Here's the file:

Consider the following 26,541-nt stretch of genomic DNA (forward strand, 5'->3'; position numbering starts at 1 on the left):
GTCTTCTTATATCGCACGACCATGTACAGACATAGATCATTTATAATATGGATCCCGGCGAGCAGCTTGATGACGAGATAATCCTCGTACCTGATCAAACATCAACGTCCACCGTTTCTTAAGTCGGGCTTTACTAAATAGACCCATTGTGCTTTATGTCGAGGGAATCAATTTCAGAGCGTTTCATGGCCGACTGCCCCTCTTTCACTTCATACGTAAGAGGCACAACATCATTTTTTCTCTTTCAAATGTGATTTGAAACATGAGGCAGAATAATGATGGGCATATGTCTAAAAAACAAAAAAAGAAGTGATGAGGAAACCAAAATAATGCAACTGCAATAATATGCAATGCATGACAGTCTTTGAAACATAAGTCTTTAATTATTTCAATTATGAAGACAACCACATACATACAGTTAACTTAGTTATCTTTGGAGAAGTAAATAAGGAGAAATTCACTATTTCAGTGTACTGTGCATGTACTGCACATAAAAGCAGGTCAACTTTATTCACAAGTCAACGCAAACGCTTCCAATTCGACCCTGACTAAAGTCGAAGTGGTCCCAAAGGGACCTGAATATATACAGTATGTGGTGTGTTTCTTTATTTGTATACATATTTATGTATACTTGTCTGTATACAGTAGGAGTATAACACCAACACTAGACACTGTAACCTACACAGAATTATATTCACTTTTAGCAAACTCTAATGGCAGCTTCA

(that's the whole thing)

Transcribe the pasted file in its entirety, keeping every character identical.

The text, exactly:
Consider the following 26,541-nt stretch of genomic DNA (forward strand, 5'->3'; position numbering starts at 1 on the left):
GTCTTCTTATATCGCACGACCATGTACAGACATAGATCATTTATAATATGGATCCCGGCGAGCAGCTTGATGACGAGATAATCCTCGTACCTGATCAAACATCAACGTCCACCGTTTCTTAAGTCGGGCTTTACTAAATAGACCCATTGTGCTTTATGTCGAGGGAATCAATTTCAGAGCGTTTCATGGCCGACTGCCCCTCTTTCACTTCATACGTAAGAGGCACAACATCATTTTTTCTCTTTCAAATGTGATTTGAAACATGAGGCAGAATAATGATGGGCATATGTCTAAAAAACAAAAAAAGAAGTGATGAGGAAACCAAAATAATGCAACTGCAATAATATGCAATGCATGACAGTCTTTGAAACATAAGTCTTTAATTATTTCAATTATGAAGACAACCACATACATACAGTTAACTTAGTTATCTTTGGAGAAGTAAATAAGGAGAAATTCACTATTTCAGTGTACTGTGCATGTACTGCACATAAAAGCAGGTCAACTTTATTCACAAGTCAACGCAAACGCTTCCAATTCGACCCTGACTAAAGTCGAAGTGGTCCCAAAGGGACCTGAATATATACAGTATGTGGTGTGTTTCTTTATTTGTATACATATTTATGTATACTTGTCTGTATACAGTAGGAGTATAACACCAACACTAGACACTGTAACCTACACAGAATTATATTCACTTTTAGCAAACTCTAATGGCAGCTTCA